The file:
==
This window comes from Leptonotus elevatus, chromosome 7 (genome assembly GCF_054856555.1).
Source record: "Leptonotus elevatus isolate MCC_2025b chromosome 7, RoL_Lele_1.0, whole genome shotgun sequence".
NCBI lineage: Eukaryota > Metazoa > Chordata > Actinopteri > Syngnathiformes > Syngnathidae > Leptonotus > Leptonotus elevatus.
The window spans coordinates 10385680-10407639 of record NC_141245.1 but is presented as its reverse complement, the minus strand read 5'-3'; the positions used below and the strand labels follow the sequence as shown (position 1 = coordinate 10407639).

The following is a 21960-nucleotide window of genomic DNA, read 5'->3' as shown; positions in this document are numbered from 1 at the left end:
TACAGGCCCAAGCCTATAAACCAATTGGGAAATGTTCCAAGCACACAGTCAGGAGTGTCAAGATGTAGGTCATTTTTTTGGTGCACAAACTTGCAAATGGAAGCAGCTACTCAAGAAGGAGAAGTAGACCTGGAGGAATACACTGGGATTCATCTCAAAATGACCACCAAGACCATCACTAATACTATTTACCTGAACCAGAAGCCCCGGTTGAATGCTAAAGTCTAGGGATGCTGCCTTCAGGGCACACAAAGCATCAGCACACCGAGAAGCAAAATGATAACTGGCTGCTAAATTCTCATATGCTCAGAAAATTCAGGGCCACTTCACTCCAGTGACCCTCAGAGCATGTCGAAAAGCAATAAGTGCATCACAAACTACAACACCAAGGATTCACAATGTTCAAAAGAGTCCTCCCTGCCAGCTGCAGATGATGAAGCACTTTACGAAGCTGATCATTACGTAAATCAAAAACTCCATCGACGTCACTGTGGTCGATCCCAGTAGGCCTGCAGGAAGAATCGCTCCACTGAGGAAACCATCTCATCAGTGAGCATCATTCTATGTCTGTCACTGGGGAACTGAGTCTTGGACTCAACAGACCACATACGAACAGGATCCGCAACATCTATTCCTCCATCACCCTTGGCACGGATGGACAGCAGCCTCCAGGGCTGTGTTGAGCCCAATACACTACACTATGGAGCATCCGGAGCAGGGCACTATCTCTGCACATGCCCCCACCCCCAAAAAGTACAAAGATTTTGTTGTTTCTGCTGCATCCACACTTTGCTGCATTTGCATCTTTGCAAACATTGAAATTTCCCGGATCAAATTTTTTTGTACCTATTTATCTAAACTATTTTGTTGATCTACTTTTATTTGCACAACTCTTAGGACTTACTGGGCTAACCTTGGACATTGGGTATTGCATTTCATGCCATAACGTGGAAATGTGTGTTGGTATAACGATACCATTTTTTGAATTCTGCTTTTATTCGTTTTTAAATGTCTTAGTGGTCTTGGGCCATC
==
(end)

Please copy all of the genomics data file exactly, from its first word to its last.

This window comes from Leptonotus elevatus, chromosome 7 (genome assembly GCF_054856555.1).
Source record: "Leptonotus elevatus isolate MCC_2025b chromosome 7, RoL_Lele_1.0, whole genome shotgun sequence".
NCBI lineage: Eukaryota > Metazoa > Chordata > Actinopteri > Syngnathiformes > Syngnathidae > Leptonotus > Leptonotus elevatus.
The window spans coordinates 10385680-10407639 of record NC_141245.1 but is presented as its reverse complement, the minus strand read 5'-3'; the positions used below and the strand labels follow the sequence as shown (position 1 = coordinate 10407639).

The following is a 21960-nucleotide window of genomic DNA, read 5'->3' as shown; positions in this document are numbered from 1 at the left end:
TACAGGCCCAAGCCTATAAACCAATTGGGAAATGTTCCAAGCACACAGTCAGGAGTGTCAAGATGTAGGTCATTTTTTTGGTGCACAAACTTGCAAATGGAAGCAGCTACTCAAGAAGGAGAAGTAGACCTGGAGGAATACACTGGGATTCATCTCAAAATGACCACCAAGACCATCACTAATACTATTTACCTGAACCAGAAGCCCCGGTTGAATGCTAAAGTCTAGGGATGCTGCCTTCAGGGCACACAAAGCATCAGCACACCGAGAAGCAAAATGATAACTGGCTGCTAAATTCTCATATGCTCAGAAAATTCAGGGCCACTTCACTCCAGTGACCCTCAGAGCATGTCGAAAAGCAATAAGTGCATCACAAACTACAACACCAAGGATTCACAATGTTCAAAAGAGTCCTCCCTGCCAGCTGCAGATGATGAAGCACTTTACGAAGCTGATCATTACGTAAATCAAAAACTCCATCGACGTCACTGTGGTCGATCCCAGTAGGCCTGCAGGAAGAATCGCTCCACTGAGGAAACCATCTCATCAGTGAGCATCATTCTATGTCTGTCACTGGGGAACTGAGTCTTGGACTCAACAGACCACATACGAACAGGATCCGCAACATCTATTCCTCCATCACCCTTGGCACGGATGGACAGCAGCCTCCAGGGCTGTGTTGAGCCCAATACACTACACTATGGAGCATCCGGAGCAGGGCACTATCTCTGCACATGCCCCCACCCCCAAAAAGTACAAAGATTTTGTTGTTTCTGCTGCATCCACACTTTGCTGCATTTGCATCTTTGCAAACATTGAAATTTCCCGGATCAAATTTTTTTGTACCTATTTATCTAAACTATTTTGTTGATCTACTTTTATTTGCACAACTCTTAGGACTTACTGGGCTAACCTTGGACATTGGGTATTGCATTTCATGCCATAACGTGGAAATGTGTGTTGGTATAACGATACCATTTTTTGAATTCTGCTTTTATTCGTTTTTAAATGTCTTAGTGGTCTTGGGCCATC